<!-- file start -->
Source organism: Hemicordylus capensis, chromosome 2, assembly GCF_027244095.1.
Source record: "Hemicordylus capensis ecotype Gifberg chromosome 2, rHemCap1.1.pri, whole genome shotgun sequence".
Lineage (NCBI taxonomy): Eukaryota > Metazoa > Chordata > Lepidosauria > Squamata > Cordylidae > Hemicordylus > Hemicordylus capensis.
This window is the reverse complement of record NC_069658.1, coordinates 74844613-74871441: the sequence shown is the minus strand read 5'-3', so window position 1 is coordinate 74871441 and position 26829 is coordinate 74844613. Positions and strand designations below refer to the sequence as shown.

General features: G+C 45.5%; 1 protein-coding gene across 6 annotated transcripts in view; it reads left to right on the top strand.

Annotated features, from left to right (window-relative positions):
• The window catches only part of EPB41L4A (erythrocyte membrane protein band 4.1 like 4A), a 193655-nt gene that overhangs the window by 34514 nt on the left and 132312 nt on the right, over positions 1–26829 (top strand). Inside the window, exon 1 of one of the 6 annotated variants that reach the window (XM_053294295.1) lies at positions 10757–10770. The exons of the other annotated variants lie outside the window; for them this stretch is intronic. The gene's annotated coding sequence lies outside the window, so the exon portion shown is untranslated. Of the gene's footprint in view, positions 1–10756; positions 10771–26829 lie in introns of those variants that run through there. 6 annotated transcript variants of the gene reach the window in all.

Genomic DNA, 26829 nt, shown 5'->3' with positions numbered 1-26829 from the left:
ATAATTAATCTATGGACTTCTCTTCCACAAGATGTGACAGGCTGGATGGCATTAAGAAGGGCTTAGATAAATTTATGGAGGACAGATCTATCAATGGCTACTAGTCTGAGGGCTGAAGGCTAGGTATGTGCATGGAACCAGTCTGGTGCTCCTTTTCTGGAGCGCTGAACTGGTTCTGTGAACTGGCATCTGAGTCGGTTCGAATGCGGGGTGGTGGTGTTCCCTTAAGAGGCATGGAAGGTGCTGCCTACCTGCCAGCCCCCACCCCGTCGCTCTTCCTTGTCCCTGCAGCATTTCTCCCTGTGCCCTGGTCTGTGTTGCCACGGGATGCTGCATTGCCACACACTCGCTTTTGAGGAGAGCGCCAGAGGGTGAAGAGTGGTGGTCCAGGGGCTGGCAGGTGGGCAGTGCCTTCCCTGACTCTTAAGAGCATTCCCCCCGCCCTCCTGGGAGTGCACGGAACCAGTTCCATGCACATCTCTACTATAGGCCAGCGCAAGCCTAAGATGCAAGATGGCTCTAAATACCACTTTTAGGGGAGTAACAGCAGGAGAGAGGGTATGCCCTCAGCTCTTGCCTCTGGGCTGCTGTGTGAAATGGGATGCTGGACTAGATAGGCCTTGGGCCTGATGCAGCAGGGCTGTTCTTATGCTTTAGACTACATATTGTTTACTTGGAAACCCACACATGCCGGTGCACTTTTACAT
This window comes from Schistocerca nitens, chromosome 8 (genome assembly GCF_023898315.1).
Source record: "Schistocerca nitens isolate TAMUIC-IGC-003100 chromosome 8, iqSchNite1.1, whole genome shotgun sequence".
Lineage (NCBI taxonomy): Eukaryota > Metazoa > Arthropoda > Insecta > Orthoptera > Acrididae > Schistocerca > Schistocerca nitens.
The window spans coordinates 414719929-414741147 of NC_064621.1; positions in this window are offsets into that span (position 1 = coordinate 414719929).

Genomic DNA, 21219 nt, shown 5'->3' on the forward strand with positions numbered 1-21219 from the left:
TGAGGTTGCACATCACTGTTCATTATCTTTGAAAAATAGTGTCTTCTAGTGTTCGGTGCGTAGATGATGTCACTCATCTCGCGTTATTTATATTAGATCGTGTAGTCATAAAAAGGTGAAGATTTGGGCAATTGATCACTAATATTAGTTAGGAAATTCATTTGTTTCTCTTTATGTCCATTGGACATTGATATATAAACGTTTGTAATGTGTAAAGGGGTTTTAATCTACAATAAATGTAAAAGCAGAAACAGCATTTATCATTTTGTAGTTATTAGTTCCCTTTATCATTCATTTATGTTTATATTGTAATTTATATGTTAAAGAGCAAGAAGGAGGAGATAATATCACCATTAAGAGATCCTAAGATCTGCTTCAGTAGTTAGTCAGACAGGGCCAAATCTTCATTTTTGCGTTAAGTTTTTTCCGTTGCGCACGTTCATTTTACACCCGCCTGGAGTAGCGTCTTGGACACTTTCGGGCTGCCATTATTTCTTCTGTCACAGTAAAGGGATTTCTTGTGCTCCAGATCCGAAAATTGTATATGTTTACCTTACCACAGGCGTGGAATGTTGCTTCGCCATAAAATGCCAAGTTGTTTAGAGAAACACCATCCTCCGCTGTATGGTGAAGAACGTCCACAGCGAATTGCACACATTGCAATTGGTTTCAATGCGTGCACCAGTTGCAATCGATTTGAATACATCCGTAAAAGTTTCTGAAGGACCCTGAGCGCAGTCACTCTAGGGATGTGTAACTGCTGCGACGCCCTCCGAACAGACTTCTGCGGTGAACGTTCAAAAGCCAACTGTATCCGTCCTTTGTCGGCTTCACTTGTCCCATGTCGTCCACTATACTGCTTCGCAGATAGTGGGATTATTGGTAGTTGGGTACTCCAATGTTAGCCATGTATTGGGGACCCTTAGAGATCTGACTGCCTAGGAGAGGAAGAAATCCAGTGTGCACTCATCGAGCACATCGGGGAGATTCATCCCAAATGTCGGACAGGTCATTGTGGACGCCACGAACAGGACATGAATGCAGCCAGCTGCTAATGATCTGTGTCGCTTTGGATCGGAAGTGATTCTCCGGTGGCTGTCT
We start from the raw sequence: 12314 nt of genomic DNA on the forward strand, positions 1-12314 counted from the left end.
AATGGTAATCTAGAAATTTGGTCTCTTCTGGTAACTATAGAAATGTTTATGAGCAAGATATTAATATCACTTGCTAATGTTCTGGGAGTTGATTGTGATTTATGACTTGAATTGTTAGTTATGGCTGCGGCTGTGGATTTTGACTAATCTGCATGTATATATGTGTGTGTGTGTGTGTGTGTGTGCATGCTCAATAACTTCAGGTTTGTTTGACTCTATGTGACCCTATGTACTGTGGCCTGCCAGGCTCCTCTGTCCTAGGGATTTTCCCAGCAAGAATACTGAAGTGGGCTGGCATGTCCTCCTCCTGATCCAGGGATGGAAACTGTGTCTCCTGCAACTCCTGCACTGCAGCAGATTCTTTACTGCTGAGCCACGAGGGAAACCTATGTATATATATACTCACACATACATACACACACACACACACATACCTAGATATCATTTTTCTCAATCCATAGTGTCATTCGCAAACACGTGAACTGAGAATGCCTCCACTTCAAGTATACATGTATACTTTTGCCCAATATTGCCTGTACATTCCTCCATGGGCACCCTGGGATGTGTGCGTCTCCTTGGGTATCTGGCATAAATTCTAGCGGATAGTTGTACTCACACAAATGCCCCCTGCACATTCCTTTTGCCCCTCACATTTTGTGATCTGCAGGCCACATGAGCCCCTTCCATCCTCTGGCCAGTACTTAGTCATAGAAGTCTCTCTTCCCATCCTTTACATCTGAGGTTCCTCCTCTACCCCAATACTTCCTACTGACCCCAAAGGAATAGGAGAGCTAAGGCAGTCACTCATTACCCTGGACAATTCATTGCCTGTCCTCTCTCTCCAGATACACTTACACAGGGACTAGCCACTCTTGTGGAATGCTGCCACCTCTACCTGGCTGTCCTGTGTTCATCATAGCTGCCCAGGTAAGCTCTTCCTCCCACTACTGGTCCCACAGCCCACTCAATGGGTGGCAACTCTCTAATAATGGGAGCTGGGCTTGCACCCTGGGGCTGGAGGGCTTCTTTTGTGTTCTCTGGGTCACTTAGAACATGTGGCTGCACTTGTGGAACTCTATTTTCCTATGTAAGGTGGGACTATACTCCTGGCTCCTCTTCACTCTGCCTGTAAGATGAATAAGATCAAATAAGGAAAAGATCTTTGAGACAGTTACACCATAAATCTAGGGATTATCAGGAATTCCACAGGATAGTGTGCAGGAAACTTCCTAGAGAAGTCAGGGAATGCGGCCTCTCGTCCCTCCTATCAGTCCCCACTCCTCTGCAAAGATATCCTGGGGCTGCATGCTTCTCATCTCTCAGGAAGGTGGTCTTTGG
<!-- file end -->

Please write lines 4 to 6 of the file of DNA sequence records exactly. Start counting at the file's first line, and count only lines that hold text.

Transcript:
This window is the reverse complement of record NC_069658.1, coordinates 74844613-74871441: the sequence shown is the minus strand read 5'-3', so window position 1 is coordinate 74871441 and position 26829 is coordinate 74844613. Positions and strand designations below refer to the sequence as shown.

General features: G+C 45.5%; 1 protein-coding gene across 6 annotated transcripts in view; it reads left to right on the top strand.

Annotated features, from left to right (window-relative positions):